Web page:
Carley Garner, Author of Trading Commodity Options with CreativityIs this book for beginning traders or experienced?

I wrote this book intending to create something that can be appreciated and enjoyed by traders of all skill levels. In short, Trading Commodity Options with Creativity starts from ground zero to describe the basic building blocks in options trading, calls and puts, and how to use these simple components to create strategies that fit the personality, experience level, and account size of any trader. Despite the dense content, I believe I have successfully presented complex material in a manner the majority will relish absorbing.

What sets this futures trading book apart from others in the genre?

I am not the first person to write a book on options trading and I won’t be the last, but I am one of the few authors with a focus on commodity options. Most trading literature primarily discusses stock options trading; trust me, the concepts cannot simply migrate between options on futures and options on stocks without modification. This is my second stab at writing a book exclusive to commodity options trading; the first, titled Commodity Options, was published in 2009 by FT Press. That effort was named a “Top 10 Book of 2009” by SFO Magazine and I sincerely believe we have topped it with Trading Commodity Options with Creativity. This book spices up otherwise dull and difficult material with real-world examples and a unique perspective with an emphasis on thinking outside the box.

Despite the fuzzy math, blood, sweat, and tears that come with using complex strategies, I believe traders owe it to themselves to fully understand the relationship between the futures markets and the options written against them. Doing so arms traders with the tools needed to cope with hardships and react to the everchanging market environment. Further, the focus of this book is to outline various options on futures strategies used in speculation, but we must not forget the same strategies can be used by farmers, ranchers, and portfolio managers to hedge price risk. After all, the futures markets were initially created to shift risk from the speculator to the hedger, not the other way around.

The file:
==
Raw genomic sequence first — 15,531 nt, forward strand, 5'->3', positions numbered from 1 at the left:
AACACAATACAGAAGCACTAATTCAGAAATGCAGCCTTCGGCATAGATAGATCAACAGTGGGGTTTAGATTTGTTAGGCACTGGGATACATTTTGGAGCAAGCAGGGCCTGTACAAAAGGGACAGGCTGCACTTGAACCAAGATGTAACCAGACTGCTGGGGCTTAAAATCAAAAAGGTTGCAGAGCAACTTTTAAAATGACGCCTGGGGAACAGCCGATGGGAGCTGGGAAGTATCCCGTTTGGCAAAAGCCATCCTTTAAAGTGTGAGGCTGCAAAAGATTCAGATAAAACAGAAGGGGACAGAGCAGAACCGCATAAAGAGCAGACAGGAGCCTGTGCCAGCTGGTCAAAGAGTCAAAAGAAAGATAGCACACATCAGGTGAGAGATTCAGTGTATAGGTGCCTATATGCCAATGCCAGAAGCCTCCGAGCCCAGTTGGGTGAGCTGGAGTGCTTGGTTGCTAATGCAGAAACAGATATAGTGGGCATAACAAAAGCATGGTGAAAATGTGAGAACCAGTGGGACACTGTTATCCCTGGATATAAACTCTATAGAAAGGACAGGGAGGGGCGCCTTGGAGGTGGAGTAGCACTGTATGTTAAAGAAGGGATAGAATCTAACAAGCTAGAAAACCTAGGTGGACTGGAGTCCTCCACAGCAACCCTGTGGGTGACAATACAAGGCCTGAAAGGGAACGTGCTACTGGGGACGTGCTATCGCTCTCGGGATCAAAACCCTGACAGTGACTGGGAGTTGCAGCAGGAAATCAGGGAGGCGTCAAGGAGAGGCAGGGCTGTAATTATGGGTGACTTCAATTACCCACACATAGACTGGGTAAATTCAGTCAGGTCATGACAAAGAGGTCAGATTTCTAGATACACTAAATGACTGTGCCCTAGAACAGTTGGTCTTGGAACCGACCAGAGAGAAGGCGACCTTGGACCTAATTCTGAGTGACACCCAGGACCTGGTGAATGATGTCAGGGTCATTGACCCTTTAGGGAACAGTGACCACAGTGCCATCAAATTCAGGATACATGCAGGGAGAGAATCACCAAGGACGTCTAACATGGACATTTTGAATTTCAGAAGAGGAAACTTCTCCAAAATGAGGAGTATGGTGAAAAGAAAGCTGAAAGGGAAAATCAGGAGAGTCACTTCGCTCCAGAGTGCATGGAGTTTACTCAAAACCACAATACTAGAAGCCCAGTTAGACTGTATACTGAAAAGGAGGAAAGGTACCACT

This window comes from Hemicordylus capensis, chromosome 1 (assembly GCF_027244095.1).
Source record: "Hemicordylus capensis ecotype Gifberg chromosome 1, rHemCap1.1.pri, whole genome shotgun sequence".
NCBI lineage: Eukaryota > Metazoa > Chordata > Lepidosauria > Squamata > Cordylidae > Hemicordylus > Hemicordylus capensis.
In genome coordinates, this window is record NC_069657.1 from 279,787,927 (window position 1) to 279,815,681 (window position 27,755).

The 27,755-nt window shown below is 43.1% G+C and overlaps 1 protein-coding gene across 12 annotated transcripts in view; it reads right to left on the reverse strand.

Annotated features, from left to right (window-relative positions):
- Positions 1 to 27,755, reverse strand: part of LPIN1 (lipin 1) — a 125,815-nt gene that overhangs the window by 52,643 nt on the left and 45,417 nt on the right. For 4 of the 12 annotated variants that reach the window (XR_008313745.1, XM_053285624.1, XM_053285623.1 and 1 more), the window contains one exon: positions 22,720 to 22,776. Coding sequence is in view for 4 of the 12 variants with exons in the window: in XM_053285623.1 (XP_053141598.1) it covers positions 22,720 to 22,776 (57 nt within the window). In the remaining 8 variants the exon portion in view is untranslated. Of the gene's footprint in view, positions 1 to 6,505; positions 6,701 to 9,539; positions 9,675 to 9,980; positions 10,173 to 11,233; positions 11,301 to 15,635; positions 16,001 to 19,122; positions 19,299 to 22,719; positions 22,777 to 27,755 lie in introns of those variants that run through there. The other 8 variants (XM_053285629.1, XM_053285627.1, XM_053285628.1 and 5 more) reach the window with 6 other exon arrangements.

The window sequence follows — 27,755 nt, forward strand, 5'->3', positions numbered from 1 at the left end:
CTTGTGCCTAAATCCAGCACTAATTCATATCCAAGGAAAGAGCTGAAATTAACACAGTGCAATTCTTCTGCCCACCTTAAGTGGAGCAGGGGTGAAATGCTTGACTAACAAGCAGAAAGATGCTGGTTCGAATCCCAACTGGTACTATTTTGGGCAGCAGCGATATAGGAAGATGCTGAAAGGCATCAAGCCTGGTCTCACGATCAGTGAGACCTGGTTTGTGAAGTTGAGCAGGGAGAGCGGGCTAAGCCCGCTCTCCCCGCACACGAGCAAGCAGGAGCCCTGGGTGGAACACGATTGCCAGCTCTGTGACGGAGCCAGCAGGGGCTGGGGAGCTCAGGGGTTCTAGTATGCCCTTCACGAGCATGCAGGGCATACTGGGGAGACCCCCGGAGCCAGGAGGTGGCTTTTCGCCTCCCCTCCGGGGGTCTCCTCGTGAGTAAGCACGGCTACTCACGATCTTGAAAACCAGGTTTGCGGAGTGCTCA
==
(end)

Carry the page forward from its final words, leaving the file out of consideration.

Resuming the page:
How long have you been a commodity broker?

I became a licensed and registered (with the National Futures Association) commodity broker in 2004. In an industry that chews people up and spits them out, I’ve managed to survive the financial crisis, being victimized by the PFGBest fraud and bankruptcy, the US debt rating downgrade, and eventually the COVID-19 shutdown. Although I have seen a lot, I doubt I will ever be able to say I’ve seen it all; that isn’t how markets work.

What is the biggest mistake commodity traders make?

The obvious answer is the overuse of leverage, overzealous position sizing, and simply trading too often. Yet, the lessons learned during the 2020 debacle in the financial and commodity markets influenced my thought process. Instead, I believe the biggest mistake traders can make is to have open-ended risk exposure. There are high-probability strategies that work the majority of the time but fail miserably on rare occasions. Those trading with unlimited risk exposure might go several months or years with positive trading results only to give it all back in a few days or weeks.